“Moondance,” Van Morrison

Unknown-246Full confession:  For much of the ’70s, my knowledge and appreciation of Van the Man’s music was limited to his ubiquitous 1967 single “Brown-Eyed Girl.”  I wasn’t hip to this excellent LP until many years after its release.  My loss.  He was as important a part of the singer-songwriter movement as others whose work was far more successful commercially.  Morrison largely abandoned the folk-jazz explorations of 1968’s “Astral Weeks” for the R&B/folk rock he would prefer for most of his career from then on.  “Two horns and a rhythm section — that’s the kind of backing I like best,” he said in 1972.  Side One of “Moondance” in particular (the first five songs) ranks right up there as one of the best album sides of the year — “And It Stoned Me,” “Moondance,” “Crazy Love,” “Caravan” and “Into the Mystic” all ended up as FM radio staples for years to come, carried by Morrison’s delicious growl.

“Deja Vu,” Crosby, Stills, Nash & Young

Unknown-247If ever an album deserved to be fleshed out into a double album, this is it.  The “Crosby, Stills and Nash” album had demonstrated the songwriting prowess of all three musicians, and now they’re going to add Neil Young to the mix?  Two songs apiece from these four gents was simply not enough, not when their egos were always working overtime, and that in large part was why they broke up only three months after “Deja Vu”‘s release.  Too bad some of the songs that ended up on each of their solo debuts (“Southern Man,” “Love the One You’re With,” “I Used to be a King,” “Cowboy Movie”) didn’t show up here instead.  But what a collection of 10 classic folk rock songs, covering so many moods and emotions:  contentment (“Our House”), anger (“Almost Cut My Hair”), pathos (“Helpless”), searching (“Carry On”), mystery (“Deja Vu”), despair (“4+20”), unconditional love (“Teach Your Children”).  And to top it off, the foursome concocted a brilliantly ferocious rendition of Joni Mitchell’s spooky “Woodstock.”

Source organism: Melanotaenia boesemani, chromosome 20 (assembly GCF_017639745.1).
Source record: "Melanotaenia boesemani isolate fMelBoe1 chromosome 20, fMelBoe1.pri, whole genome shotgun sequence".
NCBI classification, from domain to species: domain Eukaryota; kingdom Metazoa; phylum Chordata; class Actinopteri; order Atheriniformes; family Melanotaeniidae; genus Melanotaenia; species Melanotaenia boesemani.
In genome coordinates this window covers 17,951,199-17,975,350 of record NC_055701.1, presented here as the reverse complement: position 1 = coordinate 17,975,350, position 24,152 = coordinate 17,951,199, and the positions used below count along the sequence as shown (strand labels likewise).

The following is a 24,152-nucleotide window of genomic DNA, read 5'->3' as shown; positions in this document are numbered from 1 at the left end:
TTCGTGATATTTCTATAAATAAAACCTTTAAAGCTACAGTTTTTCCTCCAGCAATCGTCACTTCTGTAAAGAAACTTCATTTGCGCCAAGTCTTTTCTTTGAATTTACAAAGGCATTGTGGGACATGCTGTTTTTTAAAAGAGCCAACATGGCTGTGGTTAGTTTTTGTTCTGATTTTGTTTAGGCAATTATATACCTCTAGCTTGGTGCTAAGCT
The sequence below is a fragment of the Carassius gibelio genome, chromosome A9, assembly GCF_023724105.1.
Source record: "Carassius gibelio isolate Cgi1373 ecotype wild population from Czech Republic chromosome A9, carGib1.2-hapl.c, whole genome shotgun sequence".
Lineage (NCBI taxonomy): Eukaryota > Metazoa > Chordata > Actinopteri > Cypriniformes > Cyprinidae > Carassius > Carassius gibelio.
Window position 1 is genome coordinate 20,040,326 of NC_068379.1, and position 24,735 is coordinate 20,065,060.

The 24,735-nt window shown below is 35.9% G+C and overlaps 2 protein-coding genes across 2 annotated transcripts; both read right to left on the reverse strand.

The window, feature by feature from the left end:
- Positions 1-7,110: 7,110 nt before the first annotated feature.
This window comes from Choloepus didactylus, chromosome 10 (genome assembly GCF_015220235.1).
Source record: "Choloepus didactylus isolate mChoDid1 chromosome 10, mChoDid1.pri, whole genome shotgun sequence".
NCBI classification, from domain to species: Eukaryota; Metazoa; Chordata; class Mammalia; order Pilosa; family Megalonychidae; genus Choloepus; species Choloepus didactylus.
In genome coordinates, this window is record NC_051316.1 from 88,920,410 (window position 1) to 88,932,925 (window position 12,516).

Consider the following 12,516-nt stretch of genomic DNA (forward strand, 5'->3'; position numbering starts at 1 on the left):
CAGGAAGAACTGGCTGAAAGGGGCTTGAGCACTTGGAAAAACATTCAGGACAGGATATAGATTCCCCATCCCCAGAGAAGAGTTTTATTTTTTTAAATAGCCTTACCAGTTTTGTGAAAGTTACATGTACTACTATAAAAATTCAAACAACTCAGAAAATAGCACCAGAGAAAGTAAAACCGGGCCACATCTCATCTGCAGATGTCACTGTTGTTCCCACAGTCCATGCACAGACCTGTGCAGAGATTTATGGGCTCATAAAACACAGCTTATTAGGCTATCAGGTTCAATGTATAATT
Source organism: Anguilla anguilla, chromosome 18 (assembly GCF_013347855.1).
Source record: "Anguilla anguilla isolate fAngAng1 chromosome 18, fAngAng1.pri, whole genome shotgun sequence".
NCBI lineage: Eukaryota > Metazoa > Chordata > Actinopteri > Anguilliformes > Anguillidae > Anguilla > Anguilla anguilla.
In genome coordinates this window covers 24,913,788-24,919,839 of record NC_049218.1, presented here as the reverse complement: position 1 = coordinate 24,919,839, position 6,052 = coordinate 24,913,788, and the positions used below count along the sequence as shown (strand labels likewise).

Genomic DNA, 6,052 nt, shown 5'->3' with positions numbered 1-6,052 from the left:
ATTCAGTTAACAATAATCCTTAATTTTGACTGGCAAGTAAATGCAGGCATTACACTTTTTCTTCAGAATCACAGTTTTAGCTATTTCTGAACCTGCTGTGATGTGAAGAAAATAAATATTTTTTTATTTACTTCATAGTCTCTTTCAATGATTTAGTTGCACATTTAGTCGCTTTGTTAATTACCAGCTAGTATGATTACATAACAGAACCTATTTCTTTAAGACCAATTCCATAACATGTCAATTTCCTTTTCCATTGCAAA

“Elton John,” Elton John

Unknown-253This gorgeous album was released in April 1970 but I didn’t acquire it until I received it at Christmas.  It was the beginning of a three year love affair, when I embraced every album he released up through “Goodbye Yellow Brick Road” in September 1973.  But this American debut (he’d released an earlier one, “Empty Sky,” in the UK only) is still my favorite of all his work.  “Your Song,” of course, was what first drew me in, but there’s so much more here.  Bernie Taupin’s thought-provoking lyrical imagery on “First Episode at Hienton” and “The King Must Die,” Paul Buckmaster’s string arrangements on “Sixty Years On” and “The Greatest Discovery,” the full band arrangements on “Take Me to the Pilot” and “The Cage,” the gospel vocals on “Border Song,” even the jaunty country beat of “No Shoestrings on Louise.”  Most of all, I was captivated by Elton’s vocal acrobatics throughout the album.